Evlo Fitness/Education/Body Composition/So am I really ready for maintenance?
04/29/2022
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Dr. Payton Busker, PT, DPT
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So am I really ready for maintenance?

By: Dr. Payton Busker, PT, DPT

It is one thing to intellectually understand the benefits of building muscle. It is another to act upon it! In today’s post, we will discuss WHY we should care about muscle growth (especially us millennial women!!), the dichotomies of muscle building, what genetic factors are at play, and what to do IF you are truly ready to maintain your muscle mass as opposed to continuing to build it.

Why you should care about muscle growth.

Building muscle is crucial for healthy aging, especially for women! As we age, sarcopenic changes begin to occur. Sarcopenia can be defined as age-related loss of skeletal muscle tissue. 

In his invited review on aging and sarcopenia, Timothy Doherty analyzes the current data. Doherty highlights literature findings that reveal the following: 

  1. Losses in strength that occur due to aging are directly correlated with a decrease in muscle mass
  2. Decrease in strength is mainly affected by loss of muscle mass, NOT an inability to contract the muscle 
  3. Age-related losses in muscle mass and strength can begin as early as your thirties, but really advance in your 50s and beyond
  4. Although muscle strength and mass are shown to decrease more significantly in men, it may be more pertinent to women due to increased life expectancy and incidence of disability in the female population
  5. In one study, “sarcopenic women had 3.6 times higher rates of disability” as compared to non-sarcopenic women. This study also found a lower incidence of assistive device use and falls in the group with larger muscle mass. 

I like to think of muscle building as an investment. 

I am putting in the work now when I have a greater capacity to build muscle for when it becomes exponentially more difficult to build new muscle tissue. Although it is possible to build muscle later in life, hormonal and satiety changes do make this process much more challenging!

When you build up your muscle reserves in your 20s, 30s, and 40s, you set yourself up for success in your 50s, 60s, 70s, and beyond!! Investing is not always the sexiest topic, BUT it’s hard to deny the benefits. Let’s make building up your muscular nest egg a thing!! 

If you are reading this post and you’re in your 50s or above, DON’T BE DISCOURAGED. Studies show that resistance training at >50 will attenuate age-related muscle loss. Keep up the great work!! 

The dichotomies of building muscle 

There are often two dueling ideas when it comes to muscle growth. Many (not all) strive to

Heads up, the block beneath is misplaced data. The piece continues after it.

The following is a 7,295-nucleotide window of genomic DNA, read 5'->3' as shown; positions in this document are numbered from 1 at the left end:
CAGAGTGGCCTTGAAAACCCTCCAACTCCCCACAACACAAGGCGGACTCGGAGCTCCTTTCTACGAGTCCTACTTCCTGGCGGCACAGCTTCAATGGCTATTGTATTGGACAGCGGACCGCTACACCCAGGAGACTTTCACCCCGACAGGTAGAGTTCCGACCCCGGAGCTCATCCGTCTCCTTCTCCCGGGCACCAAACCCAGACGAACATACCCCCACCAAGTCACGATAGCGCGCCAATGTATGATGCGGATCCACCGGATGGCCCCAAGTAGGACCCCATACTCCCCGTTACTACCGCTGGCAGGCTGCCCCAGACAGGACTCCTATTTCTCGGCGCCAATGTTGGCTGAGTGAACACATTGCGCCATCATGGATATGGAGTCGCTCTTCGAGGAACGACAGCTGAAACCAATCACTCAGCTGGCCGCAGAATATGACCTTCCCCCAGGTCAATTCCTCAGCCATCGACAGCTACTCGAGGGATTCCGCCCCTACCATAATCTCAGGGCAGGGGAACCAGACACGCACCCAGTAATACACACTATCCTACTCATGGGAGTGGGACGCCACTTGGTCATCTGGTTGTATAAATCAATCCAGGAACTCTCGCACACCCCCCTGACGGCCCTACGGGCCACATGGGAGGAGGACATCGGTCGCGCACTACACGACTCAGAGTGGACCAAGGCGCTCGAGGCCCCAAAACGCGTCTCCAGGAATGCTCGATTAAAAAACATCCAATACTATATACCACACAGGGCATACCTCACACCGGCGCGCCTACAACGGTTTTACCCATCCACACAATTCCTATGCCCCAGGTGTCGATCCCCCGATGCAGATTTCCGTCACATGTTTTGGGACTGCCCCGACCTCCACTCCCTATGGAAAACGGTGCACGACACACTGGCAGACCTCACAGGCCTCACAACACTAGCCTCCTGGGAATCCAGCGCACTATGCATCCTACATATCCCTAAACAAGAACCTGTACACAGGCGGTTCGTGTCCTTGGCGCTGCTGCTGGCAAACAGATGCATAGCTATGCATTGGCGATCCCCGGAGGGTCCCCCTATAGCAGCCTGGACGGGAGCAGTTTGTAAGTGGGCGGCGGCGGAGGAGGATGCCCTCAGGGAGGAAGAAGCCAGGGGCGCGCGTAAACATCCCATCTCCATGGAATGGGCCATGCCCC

1. Look “lean and toned”

    But are afraid to

  2. Get “big and bulky”

So what do we do? Turn to cardio. Run to programs promising to make us “long and lean”. Cut out carbs entirely. Throw fats out of the window. And avoid lifting weights at all costs in hopes to avoid getting “big and bulky”. 

Although turning to nutrition and exercise is important, the above “solutions” may not be the way.

When we avoid strength training due to fear of growing bigger, we might need to do some digging! 

What is our fear of “getting bigger” rooted in? Do we currently hold the belief that our inherent self-value is held within the size of our body? Do we think that being in a smaller body will lead us to ultimate happiness? Is our environment (both IRL and digital) playing a role in the glorification of smaller bodies? 

If you answered “yes” to any of the above, you are not alone. The intention is not to shame anyone. So many of us have been here!!! The intention is to highlight that we (and our goals) are often a product of our environments. 

It is not bad to have aesthetic goals. 

However, I firmly believe in the power of cultivating a positive relationship with your body in conjunction with implementing these goals. Let’s build our bodies up instead of tearing them down, both mentally and physically!!

On a physiological level, when we avoid strength training, we lose out on the many benefits of increased muscle mass including 

  1. Potential increase to resting metabolism (muscle tissue is metabolically expensive and our bodies have to work hard to keep it!!)
  2. Improved joint health/protection 
  3. Enhanced insulin sensitivity
  4. Improved cardiovascular health 
  5. Attenuated sarcopenia (you know all about this from the first section!!) 

From an aesthetic perspective, the “lean and toned” look IS increased muscle mass. However, it comes in conjunction with fat loss. Often, it is not strength training/muscle growth on its own that is producing a “bulky look”, but rather an increase in mass in general.